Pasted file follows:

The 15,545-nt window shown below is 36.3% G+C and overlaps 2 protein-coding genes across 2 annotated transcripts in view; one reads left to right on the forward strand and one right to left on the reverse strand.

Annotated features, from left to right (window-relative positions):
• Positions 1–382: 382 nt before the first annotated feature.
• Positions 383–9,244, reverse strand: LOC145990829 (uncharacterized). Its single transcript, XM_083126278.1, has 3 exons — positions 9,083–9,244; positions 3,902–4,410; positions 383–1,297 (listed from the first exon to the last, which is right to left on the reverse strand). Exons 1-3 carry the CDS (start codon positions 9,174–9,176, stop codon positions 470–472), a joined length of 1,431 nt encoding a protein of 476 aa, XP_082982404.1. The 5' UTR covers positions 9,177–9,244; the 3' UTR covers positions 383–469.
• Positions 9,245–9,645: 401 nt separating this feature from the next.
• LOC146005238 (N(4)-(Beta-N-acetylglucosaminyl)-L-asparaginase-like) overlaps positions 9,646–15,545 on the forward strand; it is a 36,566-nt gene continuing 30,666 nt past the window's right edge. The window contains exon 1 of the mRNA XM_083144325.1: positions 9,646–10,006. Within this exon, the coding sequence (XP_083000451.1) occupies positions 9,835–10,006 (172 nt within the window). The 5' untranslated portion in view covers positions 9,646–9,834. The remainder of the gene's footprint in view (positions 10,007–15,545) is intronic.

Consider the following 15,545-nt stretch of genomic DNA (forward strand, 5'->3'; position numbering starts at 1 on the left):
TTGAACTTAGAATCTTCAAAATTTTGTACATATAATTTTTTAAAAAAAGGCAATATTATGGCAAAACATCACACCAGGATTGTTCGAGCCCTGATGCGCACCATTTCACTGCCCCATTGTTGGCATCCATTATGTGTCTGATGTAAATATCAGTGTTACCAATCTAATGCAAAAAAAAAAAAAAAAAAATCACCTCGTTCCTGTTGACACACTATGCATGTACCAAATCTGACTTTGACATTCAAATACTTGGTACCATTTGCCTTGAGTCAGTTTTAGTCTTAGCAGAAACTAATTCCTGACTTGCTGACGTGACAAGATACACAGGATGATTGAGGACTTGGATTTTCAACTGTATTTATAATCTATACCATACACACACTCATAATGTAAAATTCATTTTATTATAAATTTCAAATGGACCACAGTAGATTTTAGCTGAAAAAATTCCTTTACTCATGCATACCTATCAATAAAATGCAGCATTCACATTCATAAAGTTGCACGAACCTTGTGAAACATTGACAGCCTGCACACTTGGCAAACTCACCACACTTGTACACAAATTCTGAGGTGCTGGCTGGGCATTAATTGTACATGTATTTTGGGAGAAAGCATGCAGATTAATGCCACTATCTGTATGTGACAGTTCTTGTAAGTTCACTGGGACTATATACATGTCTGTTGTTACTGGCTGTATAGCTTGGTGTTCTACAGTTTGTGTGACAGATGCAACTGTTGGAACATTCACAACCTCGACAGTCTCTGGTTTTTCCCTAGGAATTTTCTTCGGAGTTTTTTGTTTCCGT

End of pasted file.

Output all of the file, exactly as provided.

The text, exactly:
The 15,545-nt window shown below is 36.3% G+C and overlaps 2 protein-coding genes across 2 annotated transcripts in view; one reads left to right on the forward strand and one right to left on the reverse strand.

Annotated features, from left to right (window-relative positions):
• Positions 1–382: 382 nt before the first annotated feature.
• Positions 383–9,244, reverse strand: LOC145990829 (uncharacterized). Its single transcript, XM_083126278.1, has 3 exons — positions 9,083–9,244; positions 3,902–4,410; positions 383–1,297 (listed from the first exon to the last, which is right to left on the reverse strand). Exons 1-3 carry the CDS (start codon positions 9,174–9,176, stop codon positions 470–472), a joined length of 1,431 nt encoding a protein of 476 aa, XP_082982404.1. The 5' UTR covers positions 9,177–9,244; the 3' UTR covers positions 383–469.
• Positions 9,245–9,645: 401 nt separating this feature from the next.
• LOC146005238 (N(4)-(Beta-N-acetylglucosaminyl)-L-asparaginase-like) overlaps positions 9,646–15,545 on the forward strand; it is a 36,566-nt gene continuing 30,666 nt past the window's right edge. The window contains exon 1 of the mRNA XM_083144325.1: positions 9,646–10,006. Within this exon, the coding sequence (XP_083000451.1) occupies positions 9,835–10,006 (172 nt within the window). The 5' untranslated portion in view covers positions 9,646–9,834. The remainder of the gene's footprint in view (positions 10,007–15,545) is intronic.

Consider the following 15,545-nt stretch of genomic DNA (forward strand, 5'->3'; position numbering starts at 1 on the left):
TTGAACTTAGAATCTTCAAAATTTTGTACATATAATTTTTTAAAAAAAGGCAATATTATGGCAAAACATCACACCAGGATTGTTCGAGCCCTGATGCGCACCATTTCACTGCCCCATTGTTGGCATCCATTATGTGTCTGATGTAAATATCAGTGTTACCAATCTAATGCAAAAAAAAAAAAAAAAAAATCACCTCGTTCCTGTTGACACACTATGCATGTACCAAATCTGACTTTGACATTCAAATACTTGGTACCATTTGCCTTGAGTCAGTTTTAGTCTTAGCAGAAACTAATTCCTGACTTGCTGACGTGACAAGATACACAGGATGATTGAGGACTTGGATTTTCAACTGTATTTATAATCTATACCATACACACACTCATAATGTAAAATTCATTTTATTATAAATTTCAAATGGACCACAGTAGATTTTAGCTGAAAAAATTCCTTTACTCATGCATACCTATCAATAAAATGCAGCATTCACATTCATAAAGTTGCACGAACCTTGTGAAACATTGACAGCCTGCACACTTGGCAAACTCACCACACTTGTACACAAATTCTGAGGTGCTGGCTGGGCATTAATTGTACATGTATTTTGGGAGAAAGCATGCAGATTAATGCCACTATCTGTATGTGACAGTTCTTGTAAGTTCACTGGGACTATATACATGTCTGTTGTTACTGGCTGTATAGCTTGGTGTTCTACAGTTTGTGTGACAGATGCAACTGTTGGAACATTCACAACCTCGACAGTCTCTGGTTTTTCCCTAGGAATTTTCTTCGGAGTTTTTTGTTTCCGT